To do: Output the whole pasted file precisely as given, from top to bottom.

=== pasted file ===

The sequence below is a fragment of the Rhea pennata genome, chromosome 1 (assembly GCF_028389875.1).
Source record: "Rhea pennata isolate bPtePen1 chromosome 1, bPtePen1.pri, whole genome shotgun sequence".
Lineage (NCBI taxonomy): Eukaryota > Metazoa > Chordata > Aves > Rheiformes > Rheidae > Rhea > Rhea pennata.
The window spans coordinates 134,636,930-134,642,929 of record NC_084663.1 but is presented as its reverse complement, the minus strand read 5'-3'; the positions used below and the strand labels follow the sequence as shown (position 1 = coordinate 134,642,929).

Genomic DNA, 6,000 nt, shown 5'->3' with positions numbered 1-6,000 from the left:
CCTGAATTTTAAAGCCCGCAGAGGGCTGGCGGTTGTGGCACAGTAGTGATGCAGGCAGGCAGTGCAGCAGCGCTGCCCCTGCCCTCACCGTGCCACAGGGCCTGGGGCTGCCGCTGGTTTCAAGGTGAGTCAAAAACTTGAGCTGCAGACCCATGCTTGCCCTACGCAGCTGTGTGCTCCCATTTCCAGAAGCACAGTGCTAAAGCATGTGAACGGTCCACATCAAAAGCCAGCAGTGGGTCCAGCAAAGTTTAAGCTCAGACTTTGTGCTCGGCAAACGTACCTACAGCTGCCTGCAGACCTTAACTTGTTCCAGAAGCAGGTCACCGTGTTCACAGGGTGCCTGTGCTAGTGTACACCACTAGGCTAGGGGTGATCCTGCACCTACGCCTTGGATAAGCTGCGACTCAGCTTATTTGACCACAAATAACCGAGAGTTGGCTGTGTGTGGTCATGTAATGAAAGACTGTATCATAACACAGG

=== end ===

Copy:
The sequence below is a fragment of the Rhea pennata genome, chromosome 1 (assembly GCF_028389875.1).
Source record: "Rhea pennata isolate bPtePen1 chromosome 1, bPtePen1.pri, whole genome shotgun sequence".
Lineage (NCBI taxonomy): Eukaryota > Metazoa > Chordata > Aves > Rheiformes > Rheidae > Rhea > Rhea pennata.
The window spans coordinates 134,636,930-134,642,929 of record NC_084663.1 but is presented as its reverse complement, the minus strand read 5'-3'; the positions used below and the strand labels follow the sequence as shown (position 1 = coordinate 134,642,929).

Genomic DNA, 6,000 nt, shown 5'->3' with positions numbered 1-6,000 from the left:
CCTGAATTTTAAAGCCCGCAGAGGGCTGGCGGTTGTGGCACAGTAGTGATGCAGGCAGGCAGTGCAGCAGCGCTGCCCCTGCCCTCACCGTGCCACAGGGCCTGGGGCTGCCGCTGGTTTCAAGGTGAGTCAAAAACTTGAGCTGCAGACCCATGCTTGCCCTACGCAGCTGTGTGCTCCCATTTCCAGAAGCACAGTGCTAAAGCATGTGAACGGTCCACATCAAAAGCCAGCAGTGGGTCCAGCAAAGTTTAAGCTCAGACTTTGTGCTCGGCAAACGTACCTACAGCTGCCTGCAGACCTTAACTTGTTCCAGAAGCAGGTCACCGTGTTCACAGGGTGCCTGTGCTAGTGTACACCACTAGGCTAGGGGTGATCCTGCACCTACGCCTTGGATAAGCTGCGACTCAGCTTATTTGACCACAAATAACCGAGAGTTGGCTGTGTGTGGTCATGTAATGAAAGACTGTATCATAACACAGG